• Community Opportunities. We’re blessed to live in a city with a fantastic library system and fine arts opportunities. We appreciated the Suzuki violin program as well as the Evansville Children’s Choir. Our YMCA offered outstanding fitness opportunities as well.

As this chapter closes, I think the biggest thing our kids got from their homeschool education was not the academics – mind you, those are very important. But the real intangibles were far bigger:

  • Family Bonding. We’ve hustled through tough times together and shared our talents. Our kids know we will do anything in the world for them, and that has given them a strong base.
  • Faith. During those early school years, every morning after breakfast started with family Bible time. When our daughter started high school, we decided to try reading the Bible aloud a couple of chapters a day start to finish. We only read when all 4 of us were there, and it took 4 years to finish. But we did read the Bible aloud together as a family – both the action stories and the rest.
  • Hard Work.  We had a whatever it takes attitude with running our business and schooling our kids. It was often a team effort that taught our kids to take care of as much themselves as possible. When our kids were little, we sold Bethlehem Books at conventions to raise funds to pay for their schoolbooks. Both kids were expected to help us sell, set up displays, and inventory the books for each convention. When I had my heart attack, my daughter came home from college for Christmas and worked through grading, prepping, and tutoring her brother to help him finish that semester.  Last fall, when we realized I would need to start working full-time 6 months ahead of schedule, we sat down as a family to figure out how Nick would finish his final semester with my being gone every business day. Both my husband and Nick worked together to make it happen. It helped that he was enrolled part-time in a college class. I see the fruits of their strong work ethic now as both my kids have pollinated corn for a summer job. My daughter worked in a distribution warehouse last summer and has just been certified as a forklift operator for her job this summer. My son worked food service part-time to both buy and pay for a car to work his way through college.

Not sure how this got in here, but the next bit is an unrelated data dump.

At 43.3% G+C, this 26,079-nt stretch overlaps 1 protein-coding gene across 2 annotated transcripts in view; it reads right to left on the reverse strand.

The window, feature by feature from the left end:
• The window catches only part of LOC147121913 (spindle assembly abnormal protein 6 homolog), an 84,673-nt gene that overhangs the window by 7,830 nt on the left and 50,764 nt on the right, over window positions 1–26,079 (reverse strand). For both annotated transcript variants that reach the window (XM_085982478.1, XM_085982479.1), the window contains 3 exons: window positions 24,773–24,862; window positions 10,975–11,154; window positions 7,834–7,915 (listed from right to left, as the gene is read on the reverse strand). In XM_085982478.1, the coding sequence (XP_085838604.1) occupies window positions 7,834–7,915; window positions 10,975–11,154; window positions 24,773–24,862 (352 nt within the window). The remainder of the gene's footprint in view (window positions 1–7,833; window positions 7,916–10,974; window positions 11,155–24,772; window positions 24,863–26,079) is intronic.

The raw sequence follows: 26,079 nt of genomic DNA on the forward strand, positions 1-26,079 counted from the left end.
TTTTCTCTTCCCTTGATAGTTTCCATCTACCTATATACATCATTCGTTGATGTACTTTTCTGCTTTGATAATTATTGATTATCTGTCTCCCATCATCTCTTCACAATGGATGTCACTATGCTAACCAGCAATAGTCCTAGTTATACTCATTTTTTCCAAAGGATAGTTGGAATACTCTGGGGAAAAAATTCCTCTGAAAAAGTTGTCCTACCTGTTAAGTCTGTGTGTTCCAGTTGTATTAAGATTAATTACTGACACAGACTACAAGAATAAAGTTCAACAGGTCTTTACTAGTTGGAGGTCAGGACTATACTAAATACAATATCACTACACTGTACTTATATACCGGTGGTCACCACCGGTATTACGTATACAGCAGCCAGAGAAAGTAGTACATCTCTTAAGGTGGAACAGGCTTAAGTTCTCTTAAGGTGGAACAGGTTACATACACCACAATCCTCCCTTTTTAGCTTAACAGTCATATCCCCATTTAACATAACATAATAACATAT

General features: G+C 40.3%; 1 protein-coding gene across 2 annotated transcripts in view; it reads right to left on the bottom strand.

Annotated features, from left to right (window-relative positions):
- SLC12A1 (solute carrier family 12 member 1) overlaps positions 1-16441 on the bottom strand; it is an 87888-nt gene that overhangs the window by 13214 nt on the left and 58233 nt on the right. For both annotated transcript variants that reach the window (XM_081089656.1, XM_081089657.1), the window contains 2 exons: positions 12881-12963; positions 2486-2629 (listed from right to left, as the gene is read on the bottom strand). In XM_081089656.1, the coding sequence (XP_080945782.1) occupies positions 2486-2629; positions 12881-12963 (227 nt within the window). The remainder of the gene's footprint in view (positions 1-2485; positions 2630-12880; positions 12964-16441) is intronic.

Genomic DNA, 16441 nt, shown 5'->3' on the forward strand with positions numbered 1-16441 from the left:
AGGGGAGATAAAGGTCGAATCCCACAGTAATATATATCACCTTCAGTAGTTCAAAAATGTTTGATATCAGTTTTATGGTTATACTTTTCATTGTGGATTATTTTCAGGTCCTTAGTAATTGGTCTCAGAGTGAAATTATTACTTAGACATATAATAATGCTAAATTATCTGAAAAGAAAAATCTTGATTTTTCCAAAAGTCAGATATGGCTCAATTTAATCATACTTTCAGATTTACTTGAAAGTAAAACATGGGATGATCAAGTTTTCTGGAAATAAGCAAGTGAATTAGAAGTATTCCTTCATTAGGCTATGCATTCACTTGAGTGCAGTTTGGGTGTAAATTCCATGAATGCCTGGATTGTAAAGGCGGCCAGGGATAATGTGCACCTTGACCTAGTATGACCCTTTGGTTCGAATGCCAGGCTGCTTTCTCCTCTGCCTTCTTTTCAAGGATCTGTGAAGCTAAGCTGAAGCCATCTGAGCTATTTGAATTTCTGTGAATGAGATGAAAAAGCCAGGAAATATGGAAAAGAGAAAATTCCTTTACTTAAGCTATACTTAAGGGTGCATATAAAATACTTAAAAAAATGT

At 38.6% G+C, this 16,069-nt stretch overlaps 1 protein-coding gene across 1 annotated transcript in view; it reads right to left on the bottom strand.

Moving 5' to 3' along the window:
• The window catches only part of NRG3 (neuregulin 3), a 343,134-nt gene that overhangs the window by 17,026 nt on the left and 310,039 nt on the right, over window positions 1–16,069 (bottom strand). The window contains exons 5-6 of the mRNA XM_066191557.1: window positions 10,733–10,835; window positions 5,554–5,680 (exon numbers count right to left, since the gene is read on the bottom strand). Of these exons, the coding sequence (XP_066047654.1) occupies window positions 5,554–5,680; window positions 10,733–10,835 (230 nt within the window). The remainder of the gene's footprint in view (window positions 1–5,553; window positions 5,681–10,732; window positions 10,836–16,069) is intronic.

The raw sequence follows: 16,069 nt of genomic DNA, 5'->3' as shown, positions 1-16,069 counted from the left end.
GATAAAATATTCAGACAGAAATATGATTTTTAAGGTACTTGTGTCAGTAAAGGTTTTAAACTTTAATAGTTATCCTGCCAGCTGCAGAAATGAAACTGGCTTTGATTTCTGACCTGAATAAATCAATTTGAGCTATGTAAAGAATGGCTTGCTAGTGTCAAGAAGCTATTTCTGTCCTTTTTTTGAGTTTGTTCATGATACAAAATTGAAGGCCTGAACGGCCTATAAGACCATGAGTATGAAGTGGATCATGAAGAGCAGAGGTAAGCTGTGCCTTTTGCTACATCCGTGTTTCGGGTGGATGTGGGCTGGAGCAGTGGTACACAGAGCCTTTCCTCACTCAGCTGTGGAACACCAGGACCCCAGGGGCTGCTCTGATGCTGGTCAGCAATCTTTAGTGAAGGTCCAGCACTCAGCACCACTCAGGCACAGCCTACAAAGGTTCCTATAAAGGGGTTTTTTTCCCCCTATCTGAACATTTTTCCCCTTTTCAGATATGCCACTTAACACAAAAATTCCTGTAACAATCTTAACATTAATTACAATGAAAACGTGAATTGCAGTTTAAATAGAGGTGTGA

And now I understand why God had me start the next chapter of my life 6 months before this one ended. He knew I needed to focus on the future and new opportunities instead of mourning the passing of old ones.

When I was a kid, we listened to books on tape that said when a page was finished: Turn the page.

It is now time for me to turn the page as the final words on this chapter say: Mission accomplished.